What Really Happens to the Wicked
I’d like to pose a question. Do you feel at times that despite the wickedness in some people, they seem to prosper? If you have answered yes to this question, you are not alone. In fact, somebody else felt this way too. He was a worship leader living in the time of King David. His name was Asaph, and he records what he felt in Psalm 73.
He starts out by remembering God’s goodness. Then, in verses 2 and 3, he makes a confession. He’s jealous of those who are boastful or proud. Harboring this jealousy almost makes him lose sight of God’s goodness. This is what he says, “Truly God is good to Israel, to those whose hearts are pure. But as for me, I almost lost my footing. My feet were slipping, and I was almost gone. For I envied the proud when I saw them prosper despite their wickedness.”
Next, Asaph makes a list of all the ways the wicked seemed to prosper. No troubles, healthy bodies, and then he says this in verse 7, “These fat cats have everything their hearts could ever wish for.” Sounds like jealousy, doesn’t it?
If we aren’t careful, we too can fall into losing sight of God’s goodness, and once that happens, we can fall into doubting God and wonder why we should follow him at all. Read these words of this Psalm in the Message version (a well-known paraphrase version of the Bible): “What’s going on here? Is God out to lunch? Nobody’s tending the store. The wicked get by with everything; they have it made, piling up riches. I’ve been stupid to play by the rules; what has that gotten me?” Asaph may have been thinking something similar to this. It certainly messed up his thinking, and it can mess up ours too.
However, Asaph has an “ah-ha” moment. He goes to God about how he was feeling, and he says in verse 17, “I finally understood the destiny of the wicked.” His conclusion? The wicked don’t really end up prospering, at least not for long. Asaph expresses it this way saying, “Truly, you put them on a slippery path and send them sliding over the cliff to destruction.” That is pretty much what we see today, isn’t it? A celebrity or politician in their hay-day and the next thing we hear they’re either in jail or dead. succumbed to a lifestyle of drugs, partying, and the like that ultimately takes them out.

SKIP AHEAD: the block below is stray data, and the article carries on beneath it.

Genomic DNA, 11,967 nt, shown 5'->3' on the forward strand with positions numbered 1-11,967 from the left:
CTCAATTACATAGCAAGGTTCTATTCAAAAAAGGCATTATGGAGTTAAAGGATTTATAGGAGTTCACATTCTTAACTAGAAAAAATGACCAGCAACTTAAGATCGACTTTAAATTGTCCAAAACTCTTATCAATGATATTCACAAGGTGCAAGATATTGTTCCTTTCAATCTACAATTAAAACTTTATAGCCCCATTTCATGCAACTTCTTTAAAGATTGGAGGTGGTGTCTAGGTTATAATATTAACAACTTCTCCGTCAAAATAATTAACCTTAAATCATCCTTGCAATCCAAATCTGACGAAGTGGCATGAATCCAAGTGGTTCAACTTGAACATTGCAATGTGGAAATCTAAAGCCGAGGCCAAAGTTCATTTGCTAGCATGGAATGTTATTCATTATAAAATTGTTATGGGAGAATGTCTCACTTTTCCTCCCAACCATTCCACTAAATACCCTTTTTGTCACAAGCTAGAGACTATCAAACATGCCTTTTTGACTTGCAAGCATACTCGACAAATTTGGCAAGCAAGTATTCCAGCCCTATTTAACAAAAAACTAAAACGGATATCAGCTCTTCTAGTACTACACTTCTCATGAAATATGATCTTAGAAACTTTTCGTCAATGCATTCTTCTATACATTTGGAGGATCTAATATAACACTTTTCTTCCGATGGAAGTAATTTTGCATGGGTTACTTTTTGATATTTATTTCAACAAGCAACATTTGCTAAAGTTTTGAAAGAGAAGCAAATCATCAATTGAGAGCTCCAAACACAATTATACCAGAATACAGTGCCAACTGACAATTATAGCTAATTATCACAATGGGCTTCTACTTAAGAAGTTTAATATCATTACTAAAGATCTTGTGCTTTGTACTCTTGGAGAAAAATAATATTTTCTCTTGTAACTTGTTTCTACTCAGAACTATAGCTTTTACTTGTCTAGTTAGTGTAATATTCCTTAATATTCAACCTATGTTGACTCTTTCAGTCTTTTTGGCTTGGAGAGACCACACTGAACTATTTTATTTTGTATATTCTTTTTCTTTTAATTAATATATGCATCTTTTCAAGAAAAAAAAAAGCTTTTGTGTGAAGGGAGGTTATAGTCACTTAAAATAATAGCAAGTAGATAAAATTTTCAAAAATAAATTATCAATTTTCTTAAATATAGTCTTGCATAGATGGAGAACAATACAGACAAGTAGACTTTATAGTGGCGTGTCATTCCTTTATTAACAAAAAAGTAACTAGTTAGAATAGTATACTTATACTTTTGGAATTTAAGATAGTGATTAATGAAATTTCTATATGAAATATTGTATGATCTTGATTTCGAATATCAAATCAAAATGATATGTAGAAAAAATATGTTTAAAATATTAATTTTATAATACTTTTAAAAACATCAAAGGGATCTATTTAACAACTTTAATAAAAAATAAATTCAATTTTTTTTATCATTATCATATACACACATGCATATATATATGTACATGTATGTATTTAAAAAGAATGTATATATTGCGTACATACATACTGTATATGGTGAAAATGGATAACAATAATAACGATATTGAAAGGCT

Here’s another question. Is it right of us to think the rich have it all to begin with? Is it right for us to feel jealous and doubt God’s goodness? Asaph confesses to God, “Then I realized that my heart was bitter, and I was all torn up inside. I was so foolish and ignorant – I must have seemed like a senseless animal to you.”
Sometimes we can become angry at the behavior of this world, and that is fine. However, when that anger turns into doubt and bitterness, we have to stop and confess it to God and ask for forgiveness as Asaph does.
Asaph ends the Psalm acknowledging God’s guidance and hand on his life, renewing his faith in God. My favorite verse in this Psalm is verse 26, “My health may fail, and my spirit may grow weak, but God remains the strength of my heart; he is mine forever.”
He continues in verses 27 and 28, “Those who desert him will perish, for you destroy those who abandon you. But as for me, how good is it to be near God! I have made the Sovereign Lord my shelter, and I will tell everyone about the wonderful things you do.”
Asaph gets it right. There’s no need to be concerned about the wicked getting away with it. God is still on his throne, and being near to God is the best place to be. I’d agree with that, wouldn’t you?